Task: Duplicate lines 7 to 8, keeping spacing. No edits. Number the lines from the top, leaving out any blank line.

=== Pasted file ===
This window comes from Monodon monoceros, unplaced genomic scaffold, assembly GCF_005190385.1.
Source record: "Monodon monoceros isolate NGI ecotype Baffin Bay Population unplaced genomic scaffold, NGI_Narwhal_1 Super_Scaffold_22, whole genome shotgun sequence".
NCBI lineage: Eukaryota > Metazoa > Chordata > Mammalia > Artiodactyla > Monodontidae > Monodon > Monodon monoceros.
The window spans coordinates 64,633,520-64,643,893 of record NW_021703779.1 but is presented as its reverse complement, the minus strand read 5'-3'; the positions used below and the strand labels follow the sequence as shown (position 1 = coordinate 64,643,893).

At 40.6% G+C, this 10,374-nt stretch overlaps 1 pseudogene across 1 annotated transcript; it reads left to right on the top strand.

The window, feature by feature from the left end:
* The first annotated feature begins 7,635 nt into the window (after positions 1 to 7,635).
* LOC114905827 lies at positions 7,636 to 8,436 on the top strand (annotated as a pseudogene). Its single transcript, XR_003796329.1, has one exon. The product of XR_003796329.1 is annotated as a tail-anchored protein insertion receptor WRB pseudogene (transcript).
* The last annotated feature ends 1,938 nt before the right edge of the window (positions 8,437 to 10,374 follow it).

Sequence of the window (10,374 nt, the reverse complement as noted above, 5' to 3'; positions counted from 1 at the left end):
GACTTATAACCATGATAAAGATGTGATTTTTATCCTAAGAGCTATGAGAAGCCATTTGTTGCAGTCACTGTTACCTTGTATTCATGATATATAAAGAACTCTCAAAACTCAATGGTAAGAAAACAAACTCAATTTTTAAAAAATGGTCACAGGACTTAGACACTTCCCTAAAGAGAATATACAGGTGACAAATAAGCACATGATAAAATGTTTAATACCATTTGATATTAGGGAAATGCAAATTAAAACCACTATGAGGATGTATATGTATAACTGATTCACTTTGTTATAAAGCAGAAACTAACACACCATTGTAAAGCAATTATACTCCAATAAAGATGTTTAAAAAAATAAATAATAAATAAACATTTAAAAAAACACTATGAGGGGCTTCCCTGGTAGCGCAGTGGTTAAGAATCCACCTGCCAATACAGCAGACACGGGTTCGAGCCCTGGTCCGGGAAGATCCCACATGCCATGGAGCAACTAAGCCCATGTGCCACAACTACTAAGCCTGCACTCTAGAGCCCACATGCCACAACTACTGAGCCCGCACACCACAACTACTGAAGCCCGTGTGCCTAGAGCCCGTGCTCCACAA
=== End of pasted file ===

* The first annotated feature begins 7,635 nt into the window (after positions 1 to 7,635).
* LOC114905827 lies at positions 7,636 to 8,436 on the top strand (annotated as a pseudogene). Its single transcript, XR_003796329.1, has one exon. The product of XR_003796329.1 is annotated as a tail-anchored protein insertion receptor WRB pseudogene (transcript).